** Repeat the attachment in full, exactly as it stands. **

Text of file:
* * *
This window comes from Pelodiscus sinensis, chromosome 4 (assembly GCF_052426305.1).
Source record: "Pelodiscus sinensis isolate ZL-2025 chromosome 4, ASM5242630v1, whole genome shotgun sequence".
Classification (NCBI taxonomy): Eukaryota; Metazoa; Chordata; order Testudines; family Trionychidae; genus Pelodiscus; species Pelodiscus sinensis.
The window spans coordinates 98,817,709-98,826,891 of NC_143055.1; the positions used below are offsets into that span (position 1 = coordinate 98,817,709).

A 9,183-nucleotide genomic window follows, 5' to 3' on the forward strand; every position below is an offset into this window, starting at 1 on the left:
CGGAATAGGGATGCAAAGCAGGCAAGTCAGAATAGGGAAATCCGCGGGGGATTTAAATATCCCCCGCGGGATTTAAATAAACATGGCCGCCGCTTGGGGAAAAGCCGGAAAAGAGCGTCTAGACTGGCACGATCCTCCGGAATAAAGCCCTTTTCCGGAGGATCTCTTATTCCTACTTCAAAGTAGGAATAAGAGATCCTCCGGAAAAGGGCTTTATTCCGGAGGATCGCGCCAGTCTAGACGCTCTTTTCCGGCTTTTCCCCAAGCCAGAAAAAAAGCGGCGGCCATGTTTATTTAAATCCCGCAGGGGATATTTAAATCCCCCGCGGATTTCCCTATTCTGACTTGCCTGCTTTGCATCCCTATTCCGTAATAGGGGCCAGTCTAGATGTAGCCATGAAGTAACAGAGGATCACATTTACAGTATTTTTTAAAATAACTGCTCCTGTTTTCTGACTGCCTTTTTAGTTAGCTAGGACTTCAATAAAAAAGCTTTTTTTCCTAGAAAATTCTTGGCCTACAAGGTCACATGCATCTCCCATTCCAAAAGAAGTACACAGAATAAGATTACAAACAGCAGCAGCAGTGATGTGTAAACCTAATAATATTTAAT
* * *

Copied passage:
This window comes from Pelodiscus sinensis, chromosome 4 (assembly GCF_052426305.1).
Source record: "Pelodiscus sinensis isolate ZL-2025 chromosome 4, ASM5242630v1, whole genome shotgun sequence".
Classification (NCBI taxonomy): Eukaryota; Metazoa; Chordata; order Testudines; family Trionychidae; genus Pelodiscus; species Pelodiscus sinensis.
The window spans coordinates 98,817,709-98,826,891 of NC_143055.1; the positions used below are offsets into that span (position 1 = coordinate 98,817,709).

A 9,183-nucleotide genomic window follows, 5' to 3' on the forward strand; every position below is an offset into this window, starting at 1 on the left:
CGGAATAGGGATGCAAAGCAGGCAAGTCAGAATAGGGAAATCCGCGGGGGATTTAAATATCCCCCGCGGGATTTAAATAAACATGGCCGCCGCTTGGGGAAAAGCCGGAAAAGAGCGTCTAGACTGGCACGATCCTCCGGAATAAAGCCCTTTTCCGGAGGATCTCTTATTCCTACTTCAAAGTAGGAATAAGAGATCCTCCGGAAAAGGGCTTTATTCCGGAGGATCGCGCCAGTCTAGACGCTCTTTTCCGGCTTTTCCCCAAGCCAGAAAAAAAGCGGCGGCCATGTTTATTTAAATCCCGCAGGGGATATTTAAATCCCCCGCGGATTTCCCTATTCTGACTTGCCTGCTTTGCATCCCTATTCCGTAATAGGGGCCAGTCTAGATGTAGCCATGAAGTAACAGAGGATCACATTTACAGTATTTTTTAAAATAACTGCTCCTGTTTTCTGACTGCCTTTTTAGTTAGCTAGGACTTCAATAAAAAAGCTTTTTTTCCTAGAAAATTCTTGGCCTACAAGGTCACATGCATCTCCCATTCCAAAAGAAGTACACAGAATAAGATTACAAACAGCAGCAGCAGTGATGTGTAAACCTAATAATATTTAAT